by Don Brewster
The other day one of the girls at ARC asked me what I wanted for “Merry Christmas.” I told her I’d have to think about it and let her know later. Then I received an e-mail from Jane Conwell. Jane is a nurse from Australia who volunteers in our Rahab’s House medical clinic and is training our Cambodian staff to take over the clinic in the future. In her e-mail Jane spoke of a couple of patients she had recently seen. Following is an excerpt.
“Many times at clinic I have to tell my patients that there is nothing I can do to help them. Last week, I had a 26 year old man who came in from an outer province. His mother had heard that there was a free clinic in Svay Pak and she had brought him to see me. Three years ago he started to have pain in his feet. He is no longer able to walk; the muscles in his arms and legs wasting away; likely some muscular dystrophy. I was the first medical attention he had received. They graciously accepted it when I told them I couldn’t make it better, and listened carefully to suggestions for stretches and exercises. His mother then pulled him onto her back and carried him back to the waiting motorbike taxi, tied his body to hers for support and off they drove – back to their village.
“Today at clinic a woman was carried in by her family. Yesterday she had a stroke. Her family didn’t understand what had happened, but they knew that the clinic was open the next day and so they were first in line. Her left arm and leg have lost all control, her eye and mouth with a slight droop. We talked about exercises for the muscles and what causes a stroke. I checked her blood pressure (predictably high) and started her on medication and aspirin. Ultimately, however, I had to tell a family that I couldn’t help them – there was nothing I could do to fix this problem. After thanking me graciously, they carried her back home.”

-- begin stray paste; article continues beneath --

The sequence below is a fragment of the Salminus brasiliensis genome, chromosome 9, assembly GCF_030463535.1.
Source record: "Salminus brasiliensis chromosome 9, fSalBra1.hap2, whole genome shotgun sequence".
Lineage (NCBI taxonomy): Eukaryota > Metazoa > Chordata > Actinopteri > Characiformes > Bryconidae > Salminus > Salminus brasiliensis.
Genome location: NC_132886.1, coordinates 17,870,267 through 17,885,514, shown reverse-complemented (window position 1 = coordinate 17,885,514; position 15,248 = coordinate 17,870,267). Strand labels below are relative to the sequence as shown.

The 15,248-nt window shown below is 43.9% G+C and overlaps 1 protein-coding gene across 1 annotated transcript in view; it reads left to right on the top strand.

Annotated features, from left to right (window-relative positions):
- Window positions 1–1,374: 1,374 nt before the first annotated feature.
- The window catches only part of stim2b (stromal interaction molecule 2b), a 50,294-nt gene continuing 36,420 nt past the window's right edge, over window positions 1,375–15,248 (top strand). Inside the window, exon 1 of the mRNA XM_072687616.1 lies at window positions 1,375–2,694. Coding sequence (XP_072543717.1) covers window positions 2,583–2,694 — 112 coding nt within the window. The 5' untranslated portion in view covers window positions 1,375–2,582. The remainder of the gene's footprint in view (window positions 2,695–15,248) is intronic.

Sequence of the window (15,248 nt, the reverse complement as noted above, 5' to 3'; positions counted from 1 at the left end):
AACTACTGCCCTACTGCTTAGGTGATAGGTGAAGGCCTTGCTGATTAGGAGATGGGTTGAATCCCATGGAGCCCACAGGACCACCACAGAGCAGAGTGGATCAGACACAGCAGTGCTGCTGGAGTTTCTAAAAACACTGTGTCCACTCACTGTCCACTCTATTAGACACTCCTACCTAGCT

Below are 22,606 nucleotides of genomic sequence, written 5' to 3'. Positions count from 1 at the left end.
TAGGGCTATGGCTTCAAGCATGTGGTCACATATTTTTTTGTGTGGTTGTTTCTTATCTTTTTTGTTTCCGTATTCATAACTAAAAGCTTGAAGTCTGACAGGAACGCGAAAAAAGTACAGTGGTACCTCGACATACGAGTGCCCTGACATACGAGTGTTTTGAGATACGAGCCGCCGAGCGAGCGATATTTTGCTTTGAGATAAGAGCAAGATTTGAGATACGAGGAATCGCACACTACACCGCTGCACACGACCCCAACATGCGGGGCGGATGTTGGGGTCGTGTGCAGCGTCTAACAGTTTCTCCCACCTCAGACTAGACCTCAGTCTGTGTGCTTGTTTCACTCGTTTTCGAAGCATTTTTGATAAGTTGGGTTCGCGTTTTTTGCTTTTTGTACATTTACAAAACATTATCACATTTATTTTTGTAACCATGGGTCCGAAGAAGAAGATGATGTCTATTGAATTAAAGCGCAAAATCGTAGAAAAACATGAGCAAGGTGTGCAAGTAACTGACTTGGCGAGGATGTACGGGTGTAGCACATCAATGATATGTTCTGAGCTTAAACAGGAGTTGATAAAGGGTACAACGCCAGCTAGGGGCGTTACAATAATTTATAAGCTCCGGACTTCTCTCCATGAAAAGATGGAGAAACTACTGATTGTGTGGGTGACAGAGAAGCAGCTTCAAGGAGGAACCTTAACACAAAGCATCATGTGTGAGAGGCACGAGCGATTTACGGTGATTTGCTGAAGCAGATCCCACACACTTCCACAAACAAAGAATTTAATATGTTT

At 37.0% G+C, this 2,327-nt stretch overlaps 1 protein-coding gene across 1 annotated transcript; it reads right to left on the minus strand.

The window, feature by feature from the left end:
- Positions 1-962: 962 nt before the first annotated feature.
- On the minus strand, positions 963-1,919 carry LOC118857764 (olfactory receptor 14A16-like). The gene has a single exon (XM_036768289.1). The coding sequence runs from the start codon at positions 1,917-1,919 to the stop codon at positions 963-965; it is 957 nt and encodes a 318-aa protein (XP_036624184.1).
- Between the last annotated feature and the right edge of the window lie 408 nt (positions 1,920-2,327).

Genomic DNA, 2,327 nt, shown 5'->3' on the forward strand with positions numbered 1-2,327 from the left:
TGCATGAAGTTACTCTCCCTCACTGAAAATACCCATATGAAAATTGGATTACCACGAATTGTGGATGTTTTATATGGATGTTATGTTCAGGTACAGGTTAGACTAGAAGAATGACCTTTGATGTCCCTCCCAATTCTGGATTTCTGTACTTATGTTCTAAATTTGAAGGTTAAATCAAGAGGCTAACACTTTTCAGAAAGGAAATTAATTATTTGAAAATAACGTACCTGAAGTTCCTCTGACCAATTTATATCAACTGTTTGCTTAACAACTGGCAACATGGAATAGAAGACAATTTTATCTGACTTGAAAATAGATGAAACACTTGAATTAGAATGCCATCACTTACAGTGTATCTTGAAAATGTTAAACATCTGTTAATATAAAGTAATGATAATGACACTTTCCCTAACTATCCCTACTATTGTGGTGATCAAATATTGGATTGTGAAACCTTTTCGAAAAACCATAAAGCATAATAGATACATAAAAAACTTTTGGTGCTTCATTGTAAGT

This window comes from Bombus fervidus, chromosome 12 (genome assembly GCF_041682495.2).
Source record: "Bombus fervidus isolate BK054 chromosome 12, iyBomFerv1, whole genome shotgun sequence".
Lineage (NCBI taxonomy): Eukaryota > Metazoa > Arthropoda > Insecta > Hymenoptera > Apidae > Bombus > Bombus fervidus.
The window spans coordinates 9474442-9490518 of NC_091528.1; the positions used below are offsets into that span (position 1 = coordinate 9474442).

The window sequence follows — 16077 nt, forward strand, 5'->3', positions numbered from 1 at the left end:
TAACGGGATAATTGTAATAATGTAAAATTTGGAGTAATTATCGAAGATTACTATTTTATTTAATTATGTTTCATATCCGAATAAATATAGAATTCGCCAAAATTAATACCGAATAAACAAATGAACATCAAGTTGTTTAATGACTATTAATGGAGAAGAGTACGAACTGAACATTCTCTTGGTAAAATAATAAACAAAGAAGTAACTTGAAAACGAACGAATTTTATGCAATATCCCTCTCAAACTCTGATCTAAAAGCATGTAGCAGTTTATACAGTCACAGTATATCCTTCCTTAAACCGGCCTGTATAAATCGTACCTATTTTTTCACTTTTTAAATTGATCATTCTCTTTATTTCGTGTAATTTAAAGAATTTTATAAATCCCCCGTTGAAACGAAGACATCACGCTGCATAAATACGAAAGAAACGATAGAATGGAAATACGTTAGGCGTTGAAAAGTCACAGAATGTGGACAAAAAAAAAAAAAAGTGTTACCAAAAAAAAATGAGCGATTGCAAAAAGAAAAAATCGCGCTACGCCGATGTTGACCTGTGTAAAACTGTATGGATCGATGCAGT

Their acceptance of life’s tragedies, and contentment in the face of unmet expectations, challenges me. There is no feeling of entitlement – no anger at the unfair nature of their experiences. All they expressed was gratitude for Jane’s efforts. They were so grateful in spite of the disheartening news. So now I know what I want for Christmas…I want my attitude towards life to be more like theirs.
There’s one more thing…All of us at AIM want to thank all of you. God has done much this year to bring restoration to dozens of traumatized girls and to prevent the trafficking of hundreds of others. And He’s done it through the support you’ve provided. We’re forever grateful. Below are photos of the ARC and Rahab’s House staffs wishing all of you a Happy Merry Christmas!
I pray the love and peace of Christ will be yours this Christmas,